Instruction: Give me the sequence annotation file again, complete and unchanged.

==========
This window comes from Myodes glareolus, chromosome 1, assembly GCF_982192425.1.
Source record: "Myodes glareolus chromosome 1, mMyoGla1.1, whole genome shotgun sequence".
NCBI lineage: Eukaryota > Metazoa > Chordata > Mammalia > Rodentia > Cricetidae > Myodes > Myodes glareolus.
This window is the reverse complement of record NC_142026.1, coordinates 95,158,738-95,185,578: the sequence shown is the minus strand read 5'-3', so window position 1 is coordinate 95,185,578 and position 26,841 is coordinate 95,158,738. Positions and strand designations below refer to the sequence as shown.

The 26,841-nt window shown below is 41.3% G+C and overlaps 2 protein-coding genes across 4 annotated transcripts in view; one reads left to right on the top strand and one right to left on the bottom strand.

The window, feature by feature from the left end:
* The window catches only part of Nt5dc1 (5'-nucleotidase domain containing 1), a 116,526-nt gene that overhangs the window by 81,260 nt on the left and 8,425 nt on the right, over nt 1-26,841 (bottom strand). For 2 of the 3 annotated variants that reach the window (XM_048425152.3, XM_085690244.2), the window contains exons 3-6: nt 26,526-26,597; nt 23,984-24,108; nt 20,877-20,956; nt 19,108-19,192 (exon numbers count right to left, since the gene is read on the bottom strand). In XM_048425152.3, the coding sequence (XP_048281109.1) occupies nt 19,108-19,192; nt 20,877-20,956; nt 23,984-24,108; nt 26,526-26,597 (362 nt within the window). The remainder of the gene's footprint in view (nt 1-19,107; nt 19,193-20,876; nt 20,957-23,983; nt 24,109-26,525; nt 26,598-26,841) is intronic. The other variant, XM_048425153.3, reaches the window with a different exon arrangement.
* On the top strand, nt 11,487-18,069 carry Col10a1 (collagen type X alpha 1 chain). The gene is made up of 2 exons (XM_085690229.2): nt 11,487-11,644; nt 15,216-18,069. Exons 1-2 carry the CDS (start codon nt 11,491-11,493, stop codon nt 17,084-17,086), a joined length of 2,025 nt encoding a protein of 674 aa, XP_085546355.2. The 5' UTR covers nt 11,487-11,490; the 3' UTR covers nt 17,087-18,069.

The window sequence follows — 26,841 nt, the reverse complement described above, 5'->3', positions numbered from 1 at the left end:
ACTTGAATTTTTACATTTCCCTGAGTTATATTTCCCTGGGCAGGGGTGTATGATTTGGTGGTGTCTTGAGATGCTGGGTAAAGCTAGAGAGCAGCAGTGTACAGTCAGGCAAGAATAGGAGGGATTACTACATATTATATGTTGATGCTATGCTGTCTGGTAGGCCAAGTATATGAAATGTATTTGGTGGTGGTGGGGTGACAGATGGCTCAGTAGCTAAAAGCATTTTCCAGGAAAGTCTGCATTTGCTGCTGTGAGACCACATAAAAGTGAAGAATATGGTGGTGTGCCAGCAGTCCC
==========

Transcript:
This window comes from Myodes glareolus, chromosome 1, assembly GCF_982192425.1.
Source record: "Myodes glareolus chromosome 1, mMyoGla1.1, whole genome shotgun sequence".
NCBI lineage: Eukaryota > Metazoa > Chordata > Mammalia > Rodentia > Cricetidae > Myodes > Myodes glareolus.
This window is the reverse complement of record NC_142026.1, coordinates 95,158,738-95,185,578: the sequence shown is the minus strand read 5'-3', so window position 1 is coordinate 95,185,578 and position 26,841 is coordinate 95,158,738. Positions and strand designations below refer to the sequence as shown.

The 26,841-nt window shown below is 41.3% G+C and overlaps 2 protein-coding genes across 4 annotated transcripts in view; one reads left to right on the top strand and one right to left on the bottom strand.

The window, feature by feature from the left end:
* The window catches only part of Nt5dc1 (5'-nucleotidase domain containing 1), a 116,526-nt gene that overhangs the window by 81,260 nt on the left and 8,425 nt on the right, over nt 1-26,841 (bottom strand). For 2 of the 3 annotated variants that reach the window (XM_048425152.3, XM_085690244.2), the window contains exons 3-6: nt 26,526-26,597; nt 23,984-24,108; nt 20,877-20,956; nt 19,108-19,192 (exon numbers count right to left, since the gene is read on the bottom strand). In XM_048425152.3, the coding sequence (XP_048281109.1) occupies nt 19,108-19,192; nt 20,877-20,956; nt 23,984-24,108; nt 26,526-26,597 (362 nt within the window). The remainder of the gene's footprint in view (nt 1-19,107; nt 19,193-20,876; nt 20,957-23,983; nt 24,109-26,525; nt 26,598-26,841) is intronic. The other variant, XM_048425153.3, reaches the window with a different exon arrangement.
* On the top strand, nt 11,487-18,069 carry Col10a1 (collagen type X alpha 1 chain). The gene is made up of 2 exons (XM_085690229.2): nt 11,487-11,644; nt 15,216-18,069. Exons 1-2 carry the CDS (start codon nt 11,491-11,493, stop codon nt 17,084-17,086), a joined length of 2,025 nt encoding a protein of 674 aa, XP_085546355.2. The 5' UTR covers nt 11,487-11,490; the 3' UTR covers nt 17,087-18,069.

The window sequence follows — 26,841 nt, the reverse complement described above, 5'->3', positions numbered from 1 at the left end:
ACTTGAATTTTTACATTTCCCTGAGTTATATTTCCCTGGGCAGGGGTGTATGATTTGGTGGTGTCTTGAGATGCTGGGTAAAGCTAGAGAGCAGCAGTGTACAGTCAGGCAAGAATAGGAGGGATTACTACATATTATATGTTGATGCTATGCTGTCTGGTAGGCCAAGTATATGAAATGTATTTGGTGGTGGTGGGGTGACAGATGGCTCAGTAGCTAAAAGCATTTTCCAGGAAAGTCTGCATTTGCTGCTGTGAGACCACATAAAAGTGAAGAATATGGTGGTGTGCCAGCAGTCCC